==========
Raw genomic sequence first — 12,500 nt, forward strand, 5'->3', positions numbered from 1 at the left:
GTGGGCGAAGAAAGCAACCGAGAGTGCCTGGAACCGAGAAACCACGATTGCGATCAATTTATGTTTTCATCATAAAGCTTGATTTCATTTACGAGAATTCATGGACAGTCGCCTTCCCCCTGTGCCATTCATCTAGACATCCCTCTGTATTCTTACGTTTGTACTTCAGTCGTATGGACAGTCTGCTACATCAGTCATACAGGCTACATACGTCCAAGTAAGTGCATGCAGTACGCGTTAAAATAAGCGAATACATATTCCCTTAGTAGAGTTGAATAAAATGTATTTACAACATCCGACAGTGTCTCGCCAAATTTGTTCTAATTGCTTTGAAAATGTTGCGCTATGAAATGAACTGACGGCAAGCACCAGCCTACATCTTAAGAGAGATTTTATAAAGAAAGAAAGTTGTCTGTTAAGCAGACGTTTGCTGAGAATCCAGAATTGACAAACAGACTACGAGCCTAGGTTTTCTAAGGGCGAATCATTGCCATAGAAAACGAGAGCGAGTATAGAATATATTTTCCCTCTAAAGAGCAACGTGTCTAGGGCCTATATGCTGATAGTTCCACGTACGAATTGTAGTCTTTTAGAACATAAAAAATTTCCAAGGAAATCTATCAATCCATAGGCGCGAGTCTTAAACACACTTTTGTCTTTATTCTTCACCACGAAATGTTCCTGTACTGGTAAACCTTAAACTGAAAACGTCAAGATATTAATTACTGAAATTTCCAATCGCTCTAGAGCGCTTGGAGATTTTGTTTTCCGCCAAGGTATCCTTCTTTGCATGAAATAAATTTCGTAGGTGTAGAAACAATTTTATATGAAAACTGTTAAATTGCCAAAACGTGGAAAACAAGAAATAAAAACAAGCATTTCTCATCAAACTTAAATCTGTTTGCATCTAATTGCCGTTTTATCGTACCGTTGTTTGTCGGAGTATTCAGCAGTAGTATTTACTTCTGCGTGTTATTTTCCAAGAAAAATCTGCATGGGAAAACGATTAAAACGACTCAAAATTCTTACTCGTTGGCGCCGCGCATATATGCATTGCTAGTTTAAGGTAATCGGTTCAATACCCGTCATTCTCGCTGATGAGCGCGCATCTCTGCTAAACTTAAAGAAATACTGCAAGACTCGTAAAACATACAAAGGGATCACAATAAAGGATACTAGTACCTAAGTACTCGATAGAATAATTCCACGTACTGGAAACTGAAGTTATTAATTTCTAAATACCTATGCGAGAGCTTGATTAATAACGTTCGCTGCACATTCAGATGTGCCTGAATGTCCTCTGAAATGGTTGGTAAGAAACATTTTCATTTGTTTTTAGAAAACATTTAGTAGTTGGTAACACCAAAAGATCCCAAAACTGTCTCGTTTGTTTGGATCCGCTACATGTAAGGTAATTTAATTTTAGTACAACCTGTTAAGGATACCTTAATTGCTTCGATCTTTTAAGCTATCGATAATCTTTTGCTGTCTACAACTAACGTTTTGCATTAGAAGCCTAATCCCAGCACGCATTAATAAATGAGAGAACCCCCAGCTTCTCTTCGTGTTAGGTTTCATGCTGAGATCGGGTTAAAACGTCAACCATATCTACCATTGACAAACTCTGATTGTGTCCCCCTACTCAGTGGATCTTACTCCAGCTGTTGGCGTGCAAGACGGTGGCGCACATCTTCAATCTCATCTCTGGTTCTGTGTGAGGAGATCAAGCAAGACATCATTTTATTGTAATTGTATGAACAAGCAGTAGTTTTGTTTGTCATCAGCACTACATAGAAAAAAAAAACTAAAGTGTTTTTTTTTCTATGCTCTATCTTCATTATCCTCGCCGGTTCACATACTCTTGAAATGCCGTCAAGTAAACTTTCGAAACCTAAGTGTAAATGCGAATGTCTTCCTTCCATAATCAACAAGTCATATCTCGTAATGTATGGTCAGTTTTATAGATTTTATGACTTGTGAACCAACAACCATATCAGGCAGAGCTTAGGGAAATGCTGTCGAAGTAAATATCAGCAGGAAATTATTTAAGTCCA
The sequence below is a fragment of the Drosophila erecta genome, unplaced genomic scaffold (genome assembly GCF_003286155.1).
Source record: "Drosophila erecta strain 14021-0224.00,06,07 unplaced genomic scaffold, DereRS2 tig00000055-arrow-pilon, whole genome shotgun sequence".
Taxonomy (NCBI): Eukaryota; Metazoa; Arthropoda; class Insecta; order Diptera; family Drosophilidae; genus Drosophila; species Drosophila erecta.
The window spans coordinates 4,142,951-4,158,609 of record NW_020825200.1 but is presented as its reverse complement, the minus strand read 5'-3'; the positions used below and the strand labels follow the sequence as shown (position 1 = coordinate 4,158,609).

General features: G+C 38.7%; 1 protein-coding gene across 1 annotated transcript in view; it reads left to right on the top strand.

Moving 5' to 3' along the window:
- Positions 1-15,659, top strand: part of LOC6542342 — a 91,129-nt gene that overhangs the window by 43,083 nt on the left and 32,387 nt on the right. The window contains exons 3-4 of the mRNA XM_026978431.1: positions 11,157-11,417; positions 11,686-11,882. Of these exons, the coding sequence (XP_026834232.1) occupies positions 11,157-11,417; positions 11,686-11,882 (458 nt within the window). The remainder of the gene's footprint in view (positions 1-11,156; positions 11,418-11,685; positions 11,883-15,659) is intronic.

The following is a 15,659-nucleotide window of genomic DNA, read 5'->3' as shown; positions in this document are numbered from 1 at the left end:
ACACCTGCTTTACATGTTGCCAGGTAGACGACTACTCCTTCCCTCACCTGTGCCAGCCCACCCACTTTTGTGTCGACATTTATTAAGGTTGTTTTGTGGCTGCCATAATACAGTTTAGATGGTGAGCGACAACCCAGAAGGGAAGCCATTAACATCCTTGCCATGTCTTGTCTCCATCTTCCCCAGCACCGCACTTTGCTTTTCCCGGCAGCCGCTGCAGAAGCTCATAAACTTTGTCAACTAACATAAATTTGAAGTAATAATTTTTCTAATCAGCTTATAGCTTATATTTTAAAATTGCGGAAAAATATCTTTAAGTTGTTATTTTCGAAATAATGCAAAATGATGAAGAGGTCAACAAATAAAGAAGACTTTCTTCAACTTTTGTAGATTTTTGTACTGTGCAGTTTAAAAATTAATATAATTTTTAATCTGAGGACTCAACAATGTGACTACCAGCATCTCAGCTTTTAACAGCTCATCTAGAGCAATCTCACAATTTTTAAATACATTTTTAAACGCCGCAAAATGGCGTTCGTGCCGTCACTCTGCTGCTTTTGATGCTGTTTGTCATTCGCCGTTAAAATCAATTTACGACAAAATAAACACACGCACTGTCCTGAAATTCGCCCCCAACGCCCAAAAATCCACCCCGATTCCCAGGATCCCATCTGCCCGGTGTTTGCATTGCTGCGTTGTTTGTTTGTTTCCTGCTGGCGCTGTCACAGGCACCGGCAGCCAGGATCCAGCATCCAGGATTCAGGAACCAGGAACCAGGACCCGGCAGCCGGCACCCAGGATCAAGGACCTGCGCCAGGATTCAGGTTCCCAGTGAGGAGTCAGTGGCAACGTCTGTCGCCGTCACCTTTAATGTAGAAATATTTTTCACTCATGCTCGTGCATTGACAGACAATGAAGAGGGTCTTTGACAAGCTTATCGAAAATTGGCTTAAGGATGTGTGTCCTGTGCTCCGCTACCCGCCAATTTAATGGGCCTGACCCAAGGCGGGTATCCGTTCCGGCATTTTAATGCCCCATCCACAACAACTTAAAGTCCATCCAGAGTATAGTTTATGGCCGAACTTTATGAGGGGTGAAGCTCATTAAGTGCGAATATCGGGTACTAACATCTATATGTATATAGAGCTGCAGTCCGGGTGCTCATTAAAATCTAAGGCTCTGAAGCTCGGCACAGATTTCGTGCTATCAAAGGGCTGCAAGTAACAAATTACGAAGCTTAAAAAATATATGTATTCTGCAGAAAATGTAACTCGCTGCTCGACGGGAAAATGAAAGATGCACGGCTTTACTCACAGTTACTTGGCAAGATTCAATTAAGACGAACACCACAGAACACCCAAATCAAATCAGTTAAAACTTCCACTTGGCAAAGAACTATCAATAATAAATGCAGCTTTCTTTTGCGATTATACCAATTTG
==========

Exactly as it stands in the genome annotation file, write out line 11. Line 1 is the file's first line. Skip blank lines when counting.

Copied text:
ACACCTGCTTTACATGTTGCCAGGTAGACGACTACTCCTTCCCTCACCTGTGCCAGCCCACCCACTTTTGTGTCGACATTTATTAAGGTTGTTTTGTGGCTGCCATAATACAGTTTAGATGGTGAGCGACAACCCAGAAGGGAAGCCATTAACATCCTTGCCATGTCTTGTCTCCATCTTCCCCAGCACCGCACTTTGCTTTTCCCGGCAGCCGCTGCAGAAGCTCATAAACTTTGTCAACTAACATAAATTTGAAGTAATAATTTTTCTAATCAGCTTATAGCTTATATTTTAAAATTGCGGAAAAATATCTTTAAGTTGTTATTTTCGAAATAATGCAAAATGATGAAGAGGTCAACAAATAAAGAAGACTTTCTTCAACTTTTGTAGATTTTTGTACTGTGCAGTTTAAAAATTAATATAATTTTTAATCTGAGGACTCAACAATGTGACTACCAGCATCTCAGCTTTTAACAGCTCATCTAGAGCAATCTCACAATTTTTAAATACATTTTTAAACGCCGCAAAATGGCGTTCGTGCCGTCACTCTGCTGCTTTTGATGCTGTTTGTCATTCGCCGTTAAAATCAATTTACGACAAAATAAACACACGCACTGTCCTGAAATTCGCCCCCAACGCCCAAAAATCCACCCCGATTCCCAGGATCCCATCTGCCCGGTGTTTGCATTGCTGCGTTGTTTGTTTGTTTCCTGCTGGCGCTGTCACAGGCACCGGCAGCCAGGATCCAGCATCCAGGATTCAGGAACCAGGAACCAGGACCCGGCAGCCGGCACCCAGGATCAAGGACCTGCGCCAGGATTCAGGTTCCCAGTGAGGAGTCAGTGGCAACGTCTGTCGCCGTCACCTTTAATGTAGAAATATTTTTCACTCATGCTCGTGCATTGACAGACAATGAAGAGGGTCTTTGACAAGCTTATCGAAAATTGGCTTAAGGATGTGTGTCCTGTGCTCCGCTACCCGCCAATTTAATGGGCCTGACCCAAGGCGGGTATCCGTTCCGGCATTTTAATGCCCCATCCACAACAACTTAAAGTCCATCCAGAGTATAGTTTATGGCCGAACTTTATGAGGGGTGAAGCTCATTAAGTGCGAATATCGGGTACTAACATCTATATGTATATAGAGCTGCAGTCCGGGTGCTCATTAAAATCTAAGGCTCTGAAGCTCGGCACAGATTTCGTGCTATCAAAGGGCTGCAAGTAACAAATTACGAAGCTTAAAAAATATATGTATTCTGCAGAAAATGTAACTCGCTGCTCGACGGGAAAATGAAAGATGCACGGCTTTACTCACAGTTACTTGGCAAGATTCAATTAAGACGAACACCACAGAACACCCAAATCAAATCAGTTAAAACTTCCACTTGGCAAAGAACTATCAATAATAAATGCAGCTTTCTTTTGCGATTATACCAATTTG